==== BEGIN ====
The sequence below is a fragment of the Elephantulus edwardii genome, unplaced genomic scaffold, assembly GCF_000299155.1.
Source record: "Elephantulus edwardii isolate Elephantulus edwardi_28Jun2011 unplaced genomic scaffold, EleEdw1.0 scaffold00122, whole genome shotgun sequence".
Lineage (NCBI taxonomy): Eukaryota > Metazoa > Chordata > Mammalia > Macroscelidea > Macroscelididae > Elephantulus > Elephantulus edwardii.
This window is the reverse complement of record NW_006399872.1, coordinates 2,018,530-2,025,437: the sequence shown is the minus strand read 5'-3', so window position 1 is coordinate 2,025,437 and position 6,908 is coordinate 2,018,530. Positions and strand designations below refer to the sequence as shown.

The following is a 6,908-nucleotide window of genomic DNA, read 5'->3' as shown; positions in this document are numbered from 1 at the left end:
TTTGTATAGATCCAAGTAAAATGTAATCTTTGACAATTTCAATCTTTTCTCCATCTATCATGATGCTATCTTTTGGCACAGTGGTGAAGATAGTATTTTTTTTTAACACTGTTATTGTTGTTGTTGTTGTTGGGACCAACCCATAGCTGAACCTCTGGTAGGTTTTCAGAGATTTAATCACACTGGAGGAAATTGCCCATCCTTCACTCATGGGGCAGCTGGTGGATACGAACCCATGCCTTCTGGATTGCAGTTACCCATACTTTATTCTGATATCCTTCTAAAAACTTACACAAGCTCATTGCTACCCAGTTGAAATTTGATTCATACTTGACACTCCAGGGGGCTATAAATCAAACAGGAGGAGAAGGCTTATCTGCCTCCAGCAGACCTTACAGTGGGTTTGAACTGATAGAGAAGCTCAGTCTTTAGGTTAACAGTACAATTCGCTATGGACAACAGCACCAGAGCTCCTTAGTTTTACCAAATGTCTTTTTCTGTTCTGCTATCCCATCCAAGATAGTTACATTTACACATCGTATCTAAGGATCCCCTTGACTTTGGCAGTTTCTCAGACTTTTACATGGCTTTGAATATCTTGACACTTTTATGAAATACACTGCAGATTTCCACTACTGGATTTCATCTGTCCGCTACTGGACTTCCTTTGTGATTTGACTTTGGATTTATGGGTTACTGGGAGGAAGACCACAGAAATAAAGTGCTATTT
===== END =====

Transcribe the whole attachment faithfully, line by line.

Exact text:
The sequence below is a fragment of the Elephantulus edwardii genome, unplaced genomic scaffold, assembly GCF_000299155.1.
Source record: "Elephantulus edwardii isolate Elephantulus edwardi_28Jun2011 unplaced genomic scaffold, EleEdw1.0 scaffold00122, whole genome shotgun sequence".
Lineage (NCBI taxonomy): Eukaryota > Metazoa > Chordata > Mammalia > Macroscelidea > Macroscelididae > Elephantulus > Elephantulus edwardii.
This window is the reverse complement of record NW_006399872.1, coordinates 2,018,530-2,025,437: the sequence shown is the minus strand read 5'-3', so window position 1 is coordinate 2,025,437 and position 6,908 is coordinate 2,018,530. Positions and strand designations below refer to the sequence as shown.

The following is a 6,908-nucleotide window of genomic DNA, read 5'->3' as shown; positions in this document are numbered from 1 at the left end:
TTTGTATAGATCCAAGTAAAATGTAATCTTTGACAATTTCAATCTTTTCTCCATCTATCATGATGCTATCTTTTGGCACAGTGGTGAAGATAGTATTTTTTTTTAACACTGTTATTGTTGTTGTTGTTGTTGGGACCAACCCATAGCTGAACCTCTGGTAGGTTTTCAGAGATTTAATCACACTGGAGGAAATTGCCCATCCTTCACTCATGGGGCAGCTGGTGGATACGAACCCATGCCTTCTGGATTGCAGTTACCCATACTTTATTCTGATATCCTTCTAAAAACTTACACAAGCTCATTGCTACCCAGTTGAAATTTGATTCATACTTGACACTCCAGGGGGCTATAAATCAAACAGGAGGAGAAGGCTTATCTGCCTCCAGCAGACCTTACAGTGGGTTTGAACTGATAGAGAAGCTCAGTCTTTAGGTTAACAGTACAATTCGCTATGGACAACAGCACCAGAGCTCCTTAGTTTTACCAAATGTCTTTTTCTGTTCTGCTATCCCATCCAAGATAGTTACATTTACACATCGTATCTAAGGATCCCCTTGACTTTGGCAGTTTCTCAGACTTTTACATGGCTTTGAATATCTTGACACTTTTATGAAATACACTGCAGATTTCCACTACTGGATTTCATCTGTCCGCTACTGGACTTCCTTTGTGATTTGACTTTGGATTTATGGGTTACTGGGAGGAAGACCACAGAAATAAAGTGCTATTT